Self-management of psychiatric symptoms using over-the-counter (OTC) psychopharmacology: The S-DTM therapeutic model – Self-diagnosis, self-treatment, self-monitoring
Bruce G. Charlton
Medical Hypotheses. 2005; 65: 823-828
Pharmacological self-management is becoming more widespread in modernizing societies, as part of a general expansion of health care. This may exert a vital corrective balance to the professionalization of health by ensuring that the individual perspective of patients is not neglected. There are many ‘good ideas’ for new treatments being published which have a plausible scientific rationale for effectiveness and a low likelihood of harm, yet are essentially ignored by mainstream medical research. The most likely avenue for progress is probably the spread of self-management, together with increased sharing of experience via the internet.
There is considerable scope for self-management of psychiatric symptoms with psychoactive medication purchased ‘over-the-counter’ (OTC) and without prescription. A surprisingly wide range of effective psychoactive agents are available with the potential to self-treat many of the common psychiatric problems. These include ‘medical’ psychopharmacological agents such as analgesics and antihistamines, a plant extract called St. John’s Wort (Hypericum), and physical treatments such as early morning bright light therapy.
But self-management currently lacks an explicit therapeutic model. A three stage process of S-DTM – self-diagnosis, self-treatment and self-monitoring is proposed and described in relation to psychiatric symptoms. Self-diagnosis describes the skill of introspection to develop awareness of inner bodily states and emotions. A specific sensation is identified and isolated as the ‘focal symptom’ for subsequent treatment and monitoring. Self-treatment involves choosing a drug (or other therapy) which is intended to alleviate the focal symptom. Self-monitoring entails a continued awareness of the focal system and of general well-being in order to evaluate effect of therapy. Self-monitoring could involve repeated cycles of dose-adjustment, and on-off (‘challenge–dechallenge–rechallenge’) therapeutic trials.
An example of S-DTM applied to psychiatry might include the attempt to alleviate the fatigue and malaise symptoms underlying a ‘depressed’ mood by using OTC analgesics such as aspirin, paracetamol/acetaminophen, ibuprofen or codeine. Anxiety symptoms might be self-managed either using an ‘unofficial SSRI’ (selective serotonin-reuptake inhibitor) such as the antihistamines diphenhydramine or chlorpheniramine; or with St John’s Wort/hypericum.
There are many reasons why people might prefer self-management of psychiatric symptoms to consulting a professional. These include more rapid treatment, retaining control, maintaining confidentiality, shunning the stigma of diagnosis, mistrust of psychiatrists, avoidance of the cost and inconvenience of attending consultations, fear of side-effects from prescribed medications, and also the possibility that self-management might actually give better results (especially given the time and funding constraints, and conflicts of interest which affect the health care establishment). Furthermore, self-management is usually aimed at improving well-being, fulfilment and quality of life; whereas psychiatrists usually aim at treating disease syndromes, which may leave the patient feeling considerably worse .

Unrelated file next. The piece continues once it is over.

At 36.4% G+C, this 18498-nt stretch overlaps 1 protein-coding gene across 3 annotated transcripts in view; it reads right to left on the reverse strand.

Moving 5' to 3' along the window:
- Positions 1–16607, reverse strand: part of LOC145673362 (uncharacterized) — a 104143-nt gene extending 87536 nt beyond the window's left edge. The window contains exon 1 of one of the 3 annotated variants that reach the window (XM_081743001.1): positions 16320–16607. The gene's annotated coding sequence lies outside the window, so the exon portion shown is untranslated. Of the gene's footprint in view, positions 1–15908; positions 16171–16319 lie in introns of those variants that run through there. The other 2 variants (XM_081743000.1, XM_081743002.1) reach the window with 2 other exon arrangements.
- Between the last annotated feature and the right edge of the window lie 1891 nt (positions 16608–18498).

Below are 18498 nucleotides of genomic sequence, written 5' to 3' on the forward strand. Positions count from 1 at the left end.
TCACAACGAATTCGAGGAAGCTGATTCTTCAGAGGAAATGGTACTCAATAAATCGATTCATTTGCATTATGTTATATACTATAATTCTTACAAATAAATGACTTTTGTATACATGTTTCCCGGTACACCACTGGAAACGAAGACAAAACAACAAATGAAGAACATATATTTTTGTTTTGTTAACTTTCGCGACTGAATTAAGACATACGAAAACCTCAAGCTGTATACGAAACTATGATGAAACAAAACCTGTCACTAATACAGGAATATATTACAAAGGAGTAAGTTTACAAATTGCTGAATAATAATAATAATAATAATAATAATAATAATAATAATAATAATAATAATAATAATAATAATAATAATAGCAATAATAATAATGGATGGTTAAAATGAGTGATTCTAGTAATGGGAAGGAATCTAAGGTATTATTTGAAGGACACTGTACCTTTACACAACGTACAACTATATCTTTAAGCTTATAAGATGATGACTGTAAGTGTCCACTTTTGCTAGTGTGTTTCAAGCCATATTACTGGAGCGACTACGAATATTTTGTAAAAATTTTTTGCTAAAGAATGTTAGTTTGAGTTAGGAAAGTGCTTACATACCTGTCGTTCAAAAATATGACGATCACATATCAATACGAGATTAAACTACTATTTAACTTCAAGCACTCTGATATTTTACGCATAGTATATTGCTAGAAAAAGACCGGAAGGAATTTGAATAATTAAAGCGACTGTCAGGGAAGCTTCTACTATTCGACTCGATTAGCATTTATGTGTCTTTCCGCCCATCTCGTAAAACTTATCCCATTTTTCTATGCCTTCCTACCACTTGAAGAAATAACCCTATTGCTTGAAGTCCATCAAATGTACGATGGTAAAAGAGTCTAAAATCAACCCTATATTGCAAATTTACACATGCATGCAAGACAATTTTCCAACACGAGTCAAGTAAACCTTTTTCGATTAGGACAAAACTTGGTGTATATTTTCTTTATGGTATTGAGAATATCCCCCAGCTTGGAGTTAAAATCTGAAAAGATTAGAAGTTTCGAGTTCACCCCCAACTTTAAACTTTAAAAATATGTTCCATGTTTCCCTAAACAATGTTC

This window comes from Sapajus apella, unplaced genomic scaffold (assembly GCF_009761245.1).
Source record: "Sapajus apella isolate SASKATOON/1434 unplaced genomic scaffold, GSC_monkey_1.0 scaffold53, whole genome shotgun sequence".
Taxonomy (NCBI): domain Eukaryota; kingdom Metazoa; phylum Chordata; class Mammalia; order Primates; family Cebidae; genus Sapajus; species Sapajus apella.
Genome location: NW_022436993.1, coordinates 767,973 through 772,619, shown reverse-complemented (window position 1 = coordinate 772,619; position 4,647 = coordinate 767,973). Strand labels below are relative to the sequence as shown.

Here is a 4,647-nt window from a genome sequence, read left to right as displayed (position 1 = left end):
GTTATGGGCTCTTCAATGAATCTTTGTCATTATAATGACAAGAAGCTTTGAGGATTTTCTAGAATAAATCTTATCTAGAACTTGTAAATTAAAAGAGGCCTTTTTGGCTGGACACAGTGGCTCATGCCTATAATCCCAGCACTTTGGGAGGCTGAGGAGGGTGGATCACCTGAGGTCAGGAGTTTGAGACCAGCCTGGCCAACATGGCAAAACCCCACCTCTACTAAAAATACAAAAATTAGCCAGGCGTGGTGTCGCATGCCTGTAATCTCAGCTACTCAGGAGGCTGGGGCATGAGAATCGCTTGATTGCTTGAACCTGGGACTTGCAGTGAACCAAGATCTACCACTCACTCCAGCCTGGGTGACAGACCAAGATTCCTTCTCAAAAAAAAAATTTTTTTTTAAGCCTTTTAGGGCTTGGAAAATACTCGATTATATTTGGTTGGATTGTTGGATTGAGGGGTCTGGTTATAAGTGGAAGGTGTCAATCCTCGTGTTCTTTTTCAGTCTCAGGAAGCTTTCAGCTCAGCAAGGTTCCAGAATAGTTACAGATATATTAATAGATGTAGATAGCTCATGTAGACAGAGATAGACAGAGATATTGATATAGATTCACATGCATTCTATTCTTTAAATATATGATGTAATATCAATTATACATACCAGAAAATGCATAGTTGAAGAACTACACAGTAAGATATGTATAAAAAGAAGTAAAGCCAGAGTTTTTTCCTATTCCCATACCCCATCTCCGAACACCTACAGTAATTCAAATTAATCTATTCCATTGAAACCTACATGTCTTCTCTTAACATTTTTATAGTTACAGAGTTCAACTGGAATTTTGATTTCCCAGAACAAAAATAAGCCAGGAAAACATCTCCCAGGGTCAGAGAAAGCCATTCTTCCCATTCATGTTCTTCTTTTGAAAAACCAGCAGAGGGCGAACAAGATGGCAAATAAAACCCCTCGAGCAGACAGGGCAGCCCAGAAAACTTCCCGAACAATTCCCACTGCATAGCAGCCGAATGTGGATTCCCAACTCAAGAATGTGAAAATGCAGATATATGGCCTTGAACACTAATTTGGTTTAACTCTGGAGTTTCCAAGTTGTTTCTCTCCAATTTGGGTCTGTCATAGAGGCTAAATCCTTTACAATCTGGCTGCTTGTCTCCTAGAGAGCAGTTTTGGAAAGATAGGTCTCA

Self-management of health is probably becoming more widespread in modernizing societies, as part of the general expansion of health care, with more drugs being made available without a prescription following an era of several decades (triggered by the thalidomide tragedy) during which most effective medications were prescription-only . This may exert a vital corrective to the professionalization of health, and ensure that the subjective perspective of patients is not neglected . Self-management is particularly relevant at present, when it seems that medical research is failing to make therapeutic breakthroughs as it did in the past, and is apparently insufficiently motivated by the need to improve outcomes for patients .
There are many ‘good ideas’ in therapeutics being published, for example in Medical Hypotheses, which – despite a plausible scientific rationale for effectiveness and a low likelihood of harm – are essentially ignored. The most likely avenue for short-term therapeutic progress in these areas is the spread of self-management together with increased sharing of the experiences via internet.
While psychiatric ‘self-help’ via psychological and psychotherapeutic methods is very widespread, and always has been, this is not yet the case for psychoactive drugs (with the exceptions of alcohol, tobacco and caffeine  and ). The principle of individuals managing their own well-being with medication they have bought ‘over-the-counter’ from the pharmacist or druggist (or via the internet) is very common for symptoms such as pain, indigestion, nasal congestion and cough. But the scope for applying this ‘palliative’  self-management model to psychiatric symptoms and OTC psychoactive drugs is so-far unexplored.